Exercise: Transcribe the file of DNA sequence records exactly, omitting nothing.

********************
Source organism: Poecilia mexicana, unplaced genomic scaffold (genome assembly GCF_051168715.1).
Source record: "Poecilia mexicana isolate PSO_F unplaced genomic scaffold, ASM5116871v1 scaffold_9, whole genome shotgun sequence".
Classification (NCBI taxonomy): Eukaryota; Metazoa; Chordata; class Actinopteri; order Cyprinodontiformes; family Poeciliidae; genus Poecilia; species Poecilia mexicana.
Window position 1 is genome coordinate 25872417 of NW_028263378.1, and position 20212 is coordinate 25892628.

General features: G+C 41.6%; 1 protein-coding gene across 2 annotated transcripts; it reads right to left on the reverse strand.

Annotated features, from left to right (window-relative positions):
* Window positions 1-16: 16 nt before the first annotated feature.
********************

Source organism: Poecilia mexicana, unplaced genomic scaffold (genome assembly GCF_051168715.1).
Source record: "Poecilia mexicana isolate PSO_F unplaced genomic scaffold, ASM5116871v1 scaffold_9, whole genome shotgun sequence".
Classification (NCBI taxonomy): Eukaryota; Metazoa; Chordata; class Actinopteri; order Cyprinodontiformes; family Poeciliidae; genus Poecilia; species Poecilia mexicana.
Window position 1 is genome coordinate 25872417 of NW_028263378.1, and position 20212 is coordinate 25892628.

General features: G+C 41.6%; 1 protein-coding gene across 2 annotated transcripts; it reads right to left on the reverse strand.

Annotated features, from left to right (window-relative positions):
* Window positions 1-16: 16 nt before the first annotated feature.